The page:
"Because I don't think you should be sitting there all by yourself. I think that sets a bad pattern. I don't want you getting sauced again."
Sauced, Tom thought, amused. His brother was a wellspring of these antique euphemisms. It was Tony who had once described Brigitte Nielsen as "a red-hot tamale." Barbara had always relished his brother's bon mots. She used to call it her "visiting Tony yoga" — making conversation with one hand ready to spring up and disguise a grin.
"If I get sauced," Tom said, "you'll be the first to know."
"That's exactly what I'm afraid of. I called in a lot of favors to get you this job. Naturally, that leaves my ass somewhat exposed."
"Is that why you phoned?"
A pause, a confession: "No. Loreen suggested — well, we both thought — she's got a chicken ready to come out of the oven and there's more than enough to go around, so if you haven't eaten —"
"I'm sorry. I had a big meal down at the coffee shop. But thank you. And thank Loreen for me."
Tony's relief was exquisitely obvious. "Sure you don't want to drop by?" Brief chatter in the background: "Loreen's done up a blueberry pie."
"Tell Loreen I'm sorely tempted but I want to make it an early night."
"Well, whatever. Anyway, I'll call you next week."
"Night, Tom." A pause. Tony added, "And welcome back."
* * *
Tom put down the phone and turned to confront his own reflection, gazing dumbly out of the bureau mirror. Here was a haggard man with a receding hairline who looked, at this moment, at least a decade older than his thirty years. He'd put on weight since Barbara left and it was beginning to show — a bulge of belly and a softness around his face. But it was the expression that made the image in the mirror seem so ancient. He had seen it on old men riding buses. A frown that announces surrender, the willing embrace of defeat.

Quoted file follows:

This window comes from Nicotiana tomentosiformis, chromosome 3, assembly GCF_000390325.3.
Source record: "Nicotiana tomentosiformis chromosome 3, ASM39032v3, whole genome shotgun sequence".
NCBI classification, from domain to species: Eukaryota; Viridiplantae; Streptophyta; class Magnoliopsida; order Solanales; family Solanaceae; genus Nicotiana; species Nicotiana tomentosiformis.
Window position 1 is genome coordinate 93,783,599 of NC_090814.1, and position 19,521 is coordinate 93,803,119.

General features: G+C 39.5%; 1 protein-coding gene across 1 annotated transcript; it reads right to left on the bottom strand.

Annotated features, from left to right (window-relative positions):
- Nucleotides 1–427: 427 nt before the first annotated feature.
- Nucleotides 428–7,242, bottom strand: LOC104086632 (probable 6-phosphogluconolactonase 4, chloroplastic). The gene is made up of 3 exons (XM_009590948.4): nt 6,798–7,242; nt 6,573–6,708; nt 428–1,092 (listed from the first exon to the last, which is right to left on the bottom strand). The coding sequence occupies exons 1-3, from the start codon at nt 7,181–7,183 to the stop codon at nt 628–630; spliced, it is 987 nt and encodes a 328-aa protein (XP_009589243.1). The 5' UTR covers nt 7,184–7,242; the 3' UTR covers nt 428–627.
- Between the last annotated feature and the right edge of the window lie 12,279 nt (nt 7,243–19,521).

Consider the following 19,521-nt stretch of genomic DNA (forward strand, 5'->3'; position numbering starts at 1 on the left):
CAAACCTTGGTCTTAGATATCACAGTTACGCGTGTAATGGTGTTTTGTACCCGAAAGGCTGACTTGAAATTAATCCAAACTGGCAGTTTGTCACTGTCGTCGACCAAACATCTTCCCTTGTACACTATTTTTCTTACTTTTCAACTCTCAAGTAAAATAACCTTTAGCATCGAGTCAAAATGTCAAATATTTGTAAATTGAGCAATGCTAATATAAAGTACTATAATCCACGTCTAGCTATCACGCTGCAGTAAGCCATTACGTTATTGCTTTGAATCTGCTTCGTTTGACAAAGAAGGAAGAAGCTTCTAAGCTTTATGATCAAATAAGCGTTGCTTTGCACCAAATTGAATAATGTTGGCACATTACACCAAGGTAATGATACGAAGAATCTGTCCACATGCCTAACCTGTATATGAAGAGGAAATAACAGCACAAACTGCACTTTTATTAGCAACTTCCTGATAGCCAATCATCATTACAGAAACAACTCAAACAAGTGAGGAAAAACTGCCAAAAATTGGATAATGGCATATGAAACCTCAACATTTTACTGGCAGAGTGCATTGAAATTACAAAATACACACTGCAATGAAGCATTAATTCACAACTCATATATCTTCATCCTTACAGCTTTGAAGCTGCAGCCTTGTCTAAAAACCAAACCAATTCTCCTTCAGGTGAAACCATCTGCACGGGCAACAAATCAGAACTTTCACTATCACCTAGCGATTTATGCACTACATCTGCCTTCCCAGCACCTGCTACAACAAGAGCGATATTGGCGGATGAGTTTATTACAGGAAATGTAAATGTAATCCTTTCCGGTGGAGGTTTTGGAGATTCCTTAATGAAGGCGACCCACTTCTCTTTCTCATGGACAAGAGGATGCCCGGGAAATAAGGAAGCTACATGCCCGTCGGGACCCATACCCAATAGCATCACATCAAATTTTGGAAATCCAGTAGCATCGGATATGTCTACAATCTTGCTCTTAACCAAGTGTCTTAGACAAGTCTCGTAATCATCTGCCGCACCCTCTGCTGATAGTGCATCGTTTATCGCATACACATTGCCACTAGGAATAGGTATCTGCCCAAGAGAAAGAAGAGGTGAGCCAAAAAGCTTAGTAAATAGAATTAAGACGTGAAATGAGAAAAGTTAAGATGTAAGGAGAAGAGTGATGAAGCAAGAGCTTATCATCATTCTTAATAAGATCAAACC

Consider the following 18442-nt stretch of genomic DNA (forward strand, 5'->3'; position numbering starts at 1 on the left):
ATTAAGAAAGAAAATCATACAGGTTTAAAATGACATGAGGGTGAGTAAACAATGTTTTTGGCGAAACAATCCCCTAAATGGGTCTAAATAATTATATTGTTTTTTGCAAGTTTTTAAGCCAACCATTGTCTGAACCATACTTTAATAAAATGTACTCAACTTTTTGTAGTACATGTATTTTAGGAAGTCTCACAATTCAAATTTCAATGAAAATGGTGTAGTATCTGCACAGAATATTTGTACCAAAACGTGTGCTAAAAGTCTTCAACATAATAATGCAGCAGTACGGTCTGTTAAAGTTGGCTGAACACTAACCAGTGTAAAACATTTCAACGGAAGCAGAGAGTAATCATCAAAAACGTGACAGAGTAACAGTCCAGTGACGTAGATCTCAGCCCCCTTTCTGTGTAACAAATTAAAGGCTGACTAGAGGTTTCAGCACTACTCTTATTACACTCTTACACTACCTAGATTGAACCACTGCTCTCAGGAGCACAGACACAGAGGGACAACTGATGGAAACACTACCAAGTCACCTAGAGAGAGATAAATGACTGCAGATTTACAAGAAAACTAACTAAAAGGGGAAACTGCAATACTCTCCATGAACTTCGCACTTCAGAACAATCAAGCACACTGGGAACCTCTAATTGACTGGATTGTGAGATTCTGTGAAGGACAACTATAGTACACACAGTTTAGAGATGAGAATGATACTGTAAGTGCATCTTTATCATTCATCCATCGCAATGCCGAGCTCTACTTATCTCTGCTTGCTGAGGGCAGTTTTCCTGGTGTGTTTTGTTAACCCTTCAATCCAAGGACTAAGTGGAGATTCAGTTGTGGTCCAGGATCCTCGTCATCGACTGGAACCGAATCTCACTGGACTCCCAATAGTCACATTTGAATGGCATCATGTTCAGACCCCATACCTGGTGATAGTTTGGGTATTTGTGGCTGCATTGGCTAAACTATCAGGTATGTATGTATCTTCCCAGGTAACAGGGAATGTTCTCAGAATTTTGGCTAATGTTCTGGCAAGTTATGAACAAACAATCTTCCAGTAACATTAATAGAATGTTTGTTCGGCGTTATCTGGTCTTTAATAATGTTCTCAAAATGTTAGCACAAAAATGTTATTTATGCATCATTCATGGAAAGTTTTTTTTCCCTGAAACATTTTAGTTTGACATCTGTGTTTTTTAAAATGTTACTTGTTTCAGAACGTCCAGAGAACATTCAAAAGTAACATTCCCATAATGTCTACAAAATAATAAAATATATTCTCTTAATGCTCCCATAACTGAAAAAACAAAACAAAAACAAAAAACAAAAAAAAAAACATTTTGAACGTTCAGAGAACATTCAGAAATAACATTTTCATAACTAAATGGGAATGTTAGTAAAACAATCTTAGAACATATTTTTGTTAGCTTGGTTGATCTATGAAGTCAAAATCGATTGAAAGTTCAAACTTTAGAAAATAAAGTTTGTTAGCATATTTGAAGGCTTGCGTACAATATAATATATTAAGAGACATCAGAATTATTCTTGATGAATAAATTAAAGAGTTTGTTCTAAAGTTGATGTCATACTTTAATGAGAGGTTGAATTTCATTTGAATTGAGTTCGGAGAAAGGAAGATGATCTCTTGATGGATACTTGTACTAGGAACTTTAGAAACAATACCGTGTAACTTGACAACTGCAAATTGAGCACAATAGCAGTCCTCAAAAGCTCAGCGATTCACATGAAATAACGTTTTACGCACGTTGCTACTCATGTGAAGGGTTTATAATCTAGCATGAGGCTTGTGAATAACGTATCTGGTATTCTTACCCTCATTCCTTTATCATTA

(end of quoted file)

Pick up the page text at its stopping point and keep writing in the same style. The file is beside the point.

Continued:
Options for tonight?
He could stare out the window, into his past; or into this mirror, the future.
The two had intersected here. Here at the crossroads. This rainy old town.
He turned to the window.
* * *
Doug Archer called in the morning to announce that Tom's offer on the house — most of his carefully hoarded inheritance, tendered in cash — had been accepted. "Possession is immediate. We can have all the paperwork done by the end of the day. A few signatures and she's all yours."
"Would it be possible to get the key today?"
"I don't see any problem with that."
Tom drove down to the realty office next to the Harbor Mall. Archer escorted him through paperwork at the in-house Notary Public, then took him across the street for lunch. The restaurant was called El Nino — it was new; the location used to be a Kresge's, if Tom recalled correctly. The decor was nautical but not screamingly kitschy.
Tom ordered the salmon salad sandwich. Archer smiled at the waitress. "Just coffee, Nance."
She nodded and smiled back.
"You're not wearing your realty jacket," Tom said.